The Defamation ‘Drag Race’ against Laurence Fox

Photo by Harry Quan

Dr. Alexandros Antoniou and Dr. Dimitris Akrivos, School of Law, University of Essex

On 6 October 2020, Drag Race UK participant Crystal publicly announced her intention to pursue a defamation action against actor and aspiring politician Laurence Fox after calling her a ‘paedophile’ on Twitter.

The comment was made in relation to an earlier tweet posted on Sainsbury’s account, which expressed support for Black History Month. Fox accused the supermarket of promoting ‘racial segregation and discrimination’ and encouraged people to boycott the groceries retailer. Crystal criticised Fox’s tweet, writing: ‘Imagine being this proud of being a racist! So cringe. Total snowflake behaviour.’ In response, Fox tweeted: ‘Says the paedophile.’

The reality show contestant claimed that Fox’s comment on the microblogging platform amounted to ‘homophobic defamation’. In her statement, she said: ‘An accusation of paedophilia is one of the oldest homophobic tropes, and it was very shocking to have that levelled at me, not just by Mr Fox, but also his many followers who believed him. I may have had to endure homophobic bullying as a child, but I will not tolerate it as an adult.’

Crystal is the second individual seeking to bring a legal action against the actor over comments on the social networking platform. Simon Blake, deputy chair of the LGBT rights organisation Stonewall, also advised his lawyers to begin defamation proceedings against Fox, after the actor called him a ‘paedophile’ as well. Earlier, Blake had challenged him over his Sainsbury’s tweet by writing ‘What a mess. What a racist t**t’, to which Fox replied: ‘Pretty rich coming from a paedophile.’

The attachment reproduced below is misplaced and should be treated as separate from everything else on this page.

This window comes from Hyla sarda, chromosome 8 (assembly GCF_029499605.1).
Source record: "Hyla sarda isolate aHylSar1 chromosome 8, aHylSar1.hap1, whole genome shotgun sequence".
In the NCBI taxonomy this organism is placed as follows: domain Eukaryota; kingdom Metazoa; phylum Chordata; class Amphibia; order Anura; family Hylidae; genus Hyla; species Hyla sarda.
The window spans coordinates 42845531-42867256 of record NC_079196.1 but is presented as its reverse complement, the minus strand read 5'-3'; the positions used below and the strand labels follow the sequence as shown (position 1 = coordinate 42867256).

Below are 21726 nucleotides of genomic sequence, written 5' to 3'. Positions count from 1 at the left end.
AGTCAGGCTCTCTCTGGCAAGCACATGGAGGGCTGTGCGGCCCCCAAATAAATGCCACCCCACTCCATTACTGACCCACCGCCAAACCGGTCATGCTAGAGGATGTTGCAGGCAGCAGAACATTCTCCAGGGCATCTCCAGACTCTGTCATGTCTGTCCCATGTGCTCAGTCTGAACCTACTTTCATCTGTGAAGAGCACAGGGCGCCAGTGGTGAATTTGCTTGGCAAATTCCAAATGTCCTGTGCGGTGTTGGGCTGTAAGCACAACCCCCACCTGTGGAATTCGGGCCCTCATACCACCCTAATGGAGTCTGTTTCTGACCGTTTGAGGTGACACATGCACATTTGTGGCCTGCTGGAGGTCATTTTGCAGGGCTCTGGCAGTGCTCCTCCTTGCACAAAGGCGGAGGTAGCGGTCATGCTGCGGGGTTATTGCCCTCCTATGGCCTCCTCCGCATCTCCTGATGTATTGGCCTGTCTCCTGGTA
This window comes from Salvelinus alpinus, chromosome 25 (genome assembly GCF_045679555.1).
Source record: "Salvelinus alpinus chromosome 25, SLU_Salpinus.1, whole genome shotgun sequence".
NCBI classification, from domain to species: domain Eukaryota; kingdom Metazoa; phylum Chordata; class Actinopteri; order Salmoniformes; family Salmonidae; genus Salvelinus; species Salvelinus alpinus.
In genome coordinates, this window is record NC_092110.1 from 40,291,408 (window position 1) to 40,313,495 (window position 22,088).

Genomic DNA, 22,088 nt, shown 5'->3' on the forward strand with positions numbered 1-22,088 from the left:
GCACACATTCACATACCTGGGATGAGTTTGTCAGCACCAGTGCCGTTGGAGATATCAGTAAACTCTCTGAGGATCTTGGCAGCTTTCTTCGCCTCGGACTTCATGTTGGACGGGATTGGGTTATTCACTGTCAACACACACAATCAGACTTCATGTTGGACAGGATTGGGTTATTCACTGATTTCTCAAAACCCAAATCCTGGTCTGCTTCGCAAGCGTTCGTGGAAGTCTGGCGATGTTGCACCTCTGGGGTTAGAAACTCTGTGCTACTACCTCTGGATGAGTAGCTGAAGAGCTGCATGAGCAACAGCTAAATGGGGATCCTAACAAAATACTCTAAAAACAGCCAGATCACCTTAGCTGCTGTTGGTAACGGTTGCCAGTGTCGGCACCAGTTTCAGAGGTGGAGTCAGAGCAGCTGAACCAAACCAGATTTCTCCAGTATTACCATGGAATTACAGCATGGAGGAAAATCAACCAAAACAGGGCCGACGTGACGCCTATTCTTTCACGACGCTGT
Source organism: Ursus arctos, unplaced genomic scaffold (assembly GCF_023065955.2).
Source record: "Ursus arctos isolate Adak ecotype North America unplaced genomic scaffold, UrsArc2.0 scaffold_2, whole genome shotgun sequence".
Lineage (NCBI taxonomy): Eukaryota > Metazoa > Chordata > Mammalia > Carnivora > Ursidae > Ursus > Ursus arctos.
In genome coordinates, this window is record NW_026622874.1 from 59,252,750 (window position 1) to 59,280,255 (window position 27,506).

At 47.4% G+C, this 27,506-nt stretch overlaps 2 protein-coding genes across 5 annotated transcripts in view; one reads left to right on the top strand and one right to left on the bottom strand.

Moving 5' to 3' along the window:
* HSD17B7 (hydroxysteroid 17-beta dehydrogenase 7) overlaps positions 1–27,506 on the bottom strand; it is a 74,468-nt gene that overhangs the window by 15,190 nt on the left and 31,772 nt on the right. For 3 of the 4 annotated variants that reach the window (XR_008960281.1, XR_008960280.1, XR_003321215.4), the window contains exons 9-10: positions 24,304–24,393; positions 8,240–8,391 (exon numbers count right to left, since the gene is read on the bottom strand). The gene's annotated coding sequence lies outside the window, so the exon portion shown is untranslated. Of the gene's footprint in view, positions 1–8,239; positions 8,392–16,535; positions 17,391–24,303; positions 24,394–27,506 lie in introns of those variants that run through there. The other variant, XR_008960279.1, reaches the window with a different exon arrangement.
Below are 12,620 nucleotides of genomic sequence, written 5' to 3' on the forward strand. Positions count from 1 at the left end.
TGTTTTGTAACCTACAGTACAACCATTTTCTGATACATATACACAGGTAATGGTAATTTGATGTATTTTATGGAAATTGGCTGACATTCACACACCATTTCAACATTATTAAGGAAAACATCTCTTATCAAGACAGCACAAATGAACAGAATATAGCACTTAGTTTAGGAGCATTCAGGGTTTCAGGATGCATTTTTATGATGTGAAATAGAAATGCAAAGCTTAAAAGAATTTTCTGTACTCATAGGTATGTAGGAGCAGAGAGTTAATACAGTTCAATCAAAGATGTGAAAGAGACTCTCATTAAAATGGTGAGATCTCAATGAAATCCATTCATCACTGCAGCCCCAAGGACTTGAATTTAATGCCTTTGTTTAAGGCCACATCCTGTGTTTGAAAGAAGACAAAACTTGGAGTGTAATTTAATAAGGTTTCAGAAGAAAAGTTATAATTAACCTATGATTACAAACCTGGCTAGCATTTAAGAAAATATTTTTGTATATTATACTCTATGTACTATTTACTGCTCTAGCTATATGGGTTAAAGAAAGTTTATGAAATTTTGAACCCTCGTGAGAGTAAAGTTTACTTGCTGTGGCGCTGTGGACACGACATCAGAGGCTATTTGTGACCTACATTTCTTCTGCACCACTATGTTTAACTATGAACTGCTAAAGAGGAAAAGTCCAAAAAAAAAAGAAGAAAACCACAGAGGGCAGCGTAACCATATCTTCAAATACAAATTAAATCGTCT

Fox subsequently deleted his tweets, but screenshots continued to circulate online. He appears to have regretted posting these comments. In a Channel 5 interview, he stated: ‘It was in response, possibly, to 10 months now of being called a racist by people on Twitter, which I think is a career-ending slur, actually, and I find very hurtful. If the point is that words mean nothing, seeing as it’s a totally baseless allegation and is entirely in opposition to what my feelings are, I thought, you know what, if words meaning nothing nowadays, I can call you anything I want in return. Was it my finest hour? No.’

Defamation is committed by publishing a statement which lowers the reputation of the person referred to. In order to succeed in an action for defamation, the claimant must prove that the statement complained of was defamatory; that the statement was published and referred to the claimant; and that the publication of the statement has caused or is likely to cause serious harm to the claimant’s reputation. Whilst it is well-arguable that Fox’s tweets could provoke strong feelings against Crystal and Blake, the introduction of a serious harm threshold is one of the major changes introduced by the Defamation Act 2013 and is likely to prove a challenge when/ if these cases come before the court.